All that aside, I am well aware of Hebblethwaite’s “progressive” views, having gotten into a dispute with him in the pages of National Review years ago. But to be fair, Hebblethwaite’s biographies of Paul VI and John XXIII have won praise across the spectrum. However, one does not need to cite Hebblethwaite to debunk the Roncalli-false baptismal certificates claim. There is an abundance of other evidence, quite apart from Hebblethwaite, which more than establishes the point.

I have summarized it below, in case anyone needs further documentation on this much-misreported episode.

1. The claim that Archbishop Roncalli issued false baptismal certificates to save Jews was popularized by Ira Hirschman in his book, Caution to the Winds, published back in 1962. Hirschmann, an American wartime official and famous opponent of the Nazis (whose 1989 obituary you can read in the New York Times here) was certainly a good man, as was Dr. Joseph Lichten, who cited Hirschmann in his generally excellent and helpful monograph, A Question of Judgment (1963), which admirably defends Pius XII. But even good men occasionally make innocent mistakes, and this particular claim– with regard to Roncalli and baptismal certificates– has not been confirmed by subsequent research, including the release of relevant Vatican archives, published after Hirschman’s and Lichten’s respective books.

2. In his 2007 book, Diplomat Heroes of the Holocaust, Mordechai Paldiel, who served as director of the Righteous Among the Nations Department at Yad Vashem, sympathetically recounts Hirschmann’s testimony, but then comments: “According to unconfirmed reports, Roncalli followed this up by sending many baptismal certificates to the nuncio in Budapest.” (p. 213, emphasis added). The key word here is “unconfirmed.” Paldiel is extremely favorable to Roncalli, as indeed he should be—since it has been documented that Roncalli intervened for Jews by many other means– but he acknowledges that the specific claim about baptismal certificates is unconfirmed. (And even in Hisrchmann’s account, he does not have Roncalli advocating the falsification of baptismal certificates, but rather, asking whether Jews would be willing to undergo baptism—which, if they chose to do so of their own free will, would legitimize any baptismal certificates). Much more importantly, however, is that in volume 10 of the Holy See’s authoritative, 12-volume Actes and Documents of the Holy See During World War (published from 1965-1981, and now available online here), there is documentation regarding Hirschmann and Roncalli’s interaction. If you access the Vatican’s website I just hyper-inked to, carrying the Actes, you can find it on pp. 389-393 of volume 10; and note especially footnote 6 (in French), on pp. 390-391: the Jesuit editors of Actes state that Hirschmann, during a meeting with Roncalli “has the Apostolic Delegate Msgr. Roncalli speak about baptismal certificates,” but that it was clear from Roncalli’s own account of the matter that not baptismal certificates but immigration certificates had been the issue (“il s’agissait plutot des ‘certificates d’immigration”). Here is my entire translation of footnote 6, from the French:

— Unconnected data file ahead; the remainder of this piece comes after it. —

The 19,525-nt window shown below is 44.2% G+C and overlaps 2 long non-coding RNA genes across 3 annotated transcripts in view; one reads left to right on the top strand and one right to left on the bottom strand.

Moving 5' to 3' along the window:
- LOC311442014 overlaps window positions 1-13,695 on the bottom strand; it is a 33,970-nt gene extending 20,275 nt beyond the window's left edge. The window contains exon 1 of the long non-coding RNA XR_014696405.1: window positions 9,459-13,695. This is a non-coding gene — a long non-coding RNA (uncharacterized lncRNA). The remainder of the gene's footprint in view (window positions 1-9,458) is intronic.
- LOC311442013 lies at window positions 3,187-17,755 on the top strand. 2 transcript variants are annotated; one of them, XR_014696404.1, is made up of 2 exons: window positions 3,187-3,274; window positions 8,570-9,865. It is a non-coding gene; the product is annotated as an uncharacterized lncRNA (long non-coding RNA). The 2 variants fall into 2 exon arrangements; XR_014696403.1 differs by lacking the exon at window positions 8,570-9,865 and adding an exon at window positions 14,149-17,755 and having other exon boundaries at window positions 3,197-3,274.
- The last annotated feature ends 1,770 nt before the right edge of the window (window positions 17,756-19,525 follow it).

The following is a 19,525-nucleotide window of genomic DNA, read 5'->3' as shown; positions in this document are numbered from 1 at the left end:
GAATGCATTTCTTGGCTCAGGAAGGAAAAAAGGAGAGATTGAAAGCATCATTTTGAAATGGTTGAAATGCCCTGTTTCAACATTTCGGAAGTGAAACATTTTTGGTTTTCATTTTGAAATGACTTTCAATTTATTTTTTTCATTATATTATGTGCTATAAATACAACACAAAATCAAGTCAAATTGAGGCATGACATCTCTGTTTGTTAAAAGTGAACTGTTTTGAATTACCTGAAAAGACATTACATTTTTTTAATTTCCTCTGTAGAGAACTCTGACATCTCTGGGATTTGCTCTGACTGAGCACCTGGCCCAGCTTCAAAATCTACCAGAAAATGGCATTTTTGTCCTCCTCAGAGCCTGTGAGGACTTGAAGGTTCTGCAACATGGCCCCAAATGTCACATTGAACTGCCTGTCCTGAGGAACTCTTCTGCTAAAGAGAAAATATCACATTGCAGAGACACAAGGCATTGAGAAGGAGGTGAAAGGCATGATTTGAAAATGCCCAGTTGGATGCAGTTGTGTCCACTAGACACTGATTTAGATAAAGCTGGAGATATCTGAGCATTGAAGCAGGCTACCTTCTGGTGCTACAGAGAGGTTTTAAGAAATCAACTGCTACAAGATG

“In his book, Caution to the Wind (New York), 1962, pp. 179-185)., Mr. Hirschmann, referring to this same communication of August 18 [1944], has the apostolic delegate Msgr. Roncalli speak about the ‘baptismal certificates.’ As one sees from the text, it is rather ‘certificates of immigration,’ those from the Jewish Agency of Palestine, of which Chaim Barlas is the representative in Istanbul, distributing them. During the period above all in Budapest, it became a kind of Jewish Habeas corpus, as it was said then. On August 16, Roncalli sent these certificates to nuncio Rotta (See Archives of the delegation, number 4626), writing, ‘Since the packages of ‘Certificates of Immigration’ we sent you in the month of May have contributed to saving the life of Jews for whom they were destined, I accept them from the ‘Jewish Agency for Palestine’ also these three packages of certificates, which I am now sending to Your Excellency, begging you to give them to the person to whom they are addressed, that is, Mr. Miklos (sic) Krausz [Moshe Kraus, secretary in Budapest for the Jewish Agency]. The misunderstanding on Hirshmann was reported by Arthur D. Morse in While Six Million Died, cit., pp. 365-366.”